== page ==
mid-summer meatloaf madness
A bit of advice: On the hottest day of the year, when the thermometer is reaching up to 104 and you live in an apartment that barely has air conditioning (a much-loved, but ineffectual, window unit) you should not make meatloaf for dinner. But if you can’t resist the temptations of slowly roasting comfort food in the middle of summer, I have a meatloaf recipe for you.
Sometime in March, Will brought over a recipe for meatloaf that he’d torn out of the NY Times. I’m not much of a meatloaf fan, but this one seemed irresistible. Mustard, maple syrup, bacon. I would always choose butter over bacon, but when we’re talking meatloaf, there’s nothing better than bacon. Bacon.
Spring would have been the right time to make this meatloaf—the evenings still cool, the apartment air not stifling. But we left the torn recipe languishing on the fridge along with restaurant reviews and pictures of my adorable niece. We wanted the meatloaf enough to give it a favored place on the fridge, but not enough to cook it.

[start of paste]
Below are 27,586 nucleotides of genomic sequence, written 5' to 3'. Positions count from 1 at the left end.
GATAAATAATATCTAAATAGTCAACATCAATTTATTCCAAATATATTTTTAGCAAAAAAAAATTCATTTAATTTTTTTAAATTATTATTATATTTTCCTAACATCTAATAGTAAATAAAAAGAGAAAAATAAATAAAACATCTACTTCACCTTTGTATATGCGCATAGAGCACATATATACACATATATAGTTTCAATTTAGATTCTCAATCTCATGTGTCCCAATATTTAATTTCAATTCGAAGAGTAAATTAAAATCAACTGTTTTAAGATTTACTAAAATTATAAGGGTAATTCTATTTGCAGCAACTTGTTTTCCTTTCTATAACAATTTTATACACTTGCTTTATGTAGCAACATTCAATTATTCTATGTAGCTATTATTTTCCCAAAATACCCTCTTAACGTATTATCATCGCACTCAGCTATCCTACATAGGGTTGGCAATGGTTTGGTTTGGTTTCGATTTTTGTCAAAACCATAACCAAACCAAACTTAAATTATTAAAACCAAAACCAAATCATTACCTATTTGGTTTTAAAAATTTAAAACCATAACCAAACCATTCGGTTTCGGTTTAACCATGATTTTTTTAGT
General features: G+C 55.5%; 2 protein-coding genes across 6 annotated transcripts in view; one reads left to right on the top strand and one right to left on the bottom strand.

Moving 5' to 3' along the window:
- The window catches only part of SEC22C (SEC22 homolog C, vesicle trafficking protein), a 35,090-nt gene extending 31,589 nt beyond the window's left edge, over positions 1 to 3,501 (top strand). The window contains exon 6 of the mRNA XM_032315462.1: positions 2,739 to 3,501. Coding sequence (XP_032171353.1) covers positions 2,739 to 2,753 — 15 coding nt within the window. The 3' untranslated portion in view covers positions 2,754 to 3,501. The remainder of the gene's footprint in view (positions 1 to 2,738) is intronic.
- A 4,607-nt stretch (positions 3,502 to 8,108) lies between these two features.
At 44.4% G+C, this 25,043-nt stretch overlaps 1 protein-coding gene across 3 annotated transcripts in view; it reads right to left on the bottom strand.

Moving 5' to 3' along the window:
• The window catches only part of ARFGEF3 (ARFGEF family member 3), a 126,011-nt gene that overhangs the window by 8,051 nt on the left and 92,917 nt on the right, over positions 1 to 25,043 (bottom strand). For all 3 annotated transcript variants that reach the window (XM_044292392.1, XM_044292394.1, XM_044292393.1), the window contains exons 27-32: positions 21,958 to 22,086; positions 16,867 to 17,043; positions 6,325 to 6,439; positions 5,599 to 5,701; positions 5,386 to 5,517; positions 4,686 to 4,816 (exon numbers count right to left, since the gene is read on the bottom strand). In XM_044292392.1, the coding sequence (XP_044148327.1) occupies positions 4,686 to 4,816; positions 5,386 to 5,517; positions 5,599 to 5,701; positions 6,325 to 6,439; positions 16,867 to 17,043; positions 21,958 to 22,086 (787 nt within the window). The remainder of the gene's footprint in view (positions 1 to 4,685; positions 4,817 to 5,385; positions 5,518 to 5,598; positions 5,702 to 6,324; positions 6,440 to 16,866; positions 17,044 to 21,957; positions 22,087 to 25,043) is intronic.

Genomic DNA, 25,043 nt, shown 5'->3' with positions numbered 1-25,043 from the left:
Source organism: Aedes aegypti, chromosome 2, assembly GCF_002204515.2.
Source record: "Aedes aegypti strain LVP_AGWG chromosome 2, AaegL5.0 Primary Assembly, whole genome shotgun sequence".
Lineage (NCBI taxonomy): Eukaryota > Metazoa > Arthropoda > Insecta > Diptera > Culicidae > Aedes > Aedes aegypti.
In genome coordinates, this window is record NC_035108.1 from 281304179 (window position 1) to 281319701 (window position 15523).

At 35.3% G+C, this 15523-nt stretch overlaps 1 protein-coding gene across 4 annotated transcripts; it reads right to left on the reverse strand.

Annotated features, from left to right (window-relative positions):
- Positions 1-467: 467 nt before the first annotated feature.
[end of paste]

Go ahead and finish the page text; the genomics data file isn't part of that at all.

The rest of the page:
So what possessed us to put it on the menu for a day so hot you think your brain is that sizzling egg even without the drugs, a day so hot you can’t even waste time on metaphors I’ll never know. But what can I say? When you want meatloaf, you want meatloaf. And if you’re going to have the oven at 375 for 90 MINUTES, you may as well roast a few potatoes.
Damn, it was hot. Hot, hot, hot. Luckily, Will busied himself making us iced lattes and lime spritzers. He also took on the nasty job of mushing and shaping the loaf. Initially, he tried to mix everything with a spoon and only dug his hands into the mix after much admonition from me (always the kitchen nag).
Oh but it was good meatloaf. And as Will astutely noted as we sweated over our meal, it would make a great sandwich.
And so, the next day, as I read Ian McEwan’s Atonement (which coincidentally features a poorly planned dinner of beef and roast potatoes that really should have been a salad), I munched on an appropriate summer meal: a thick slice of cold meatloaf smashed between crusty French bread and topped with red onions, farmer’s market lettuce, a bit of mustard.
You can find the recipe for Maple-Glazed Meatloaf here (scroll down a bit).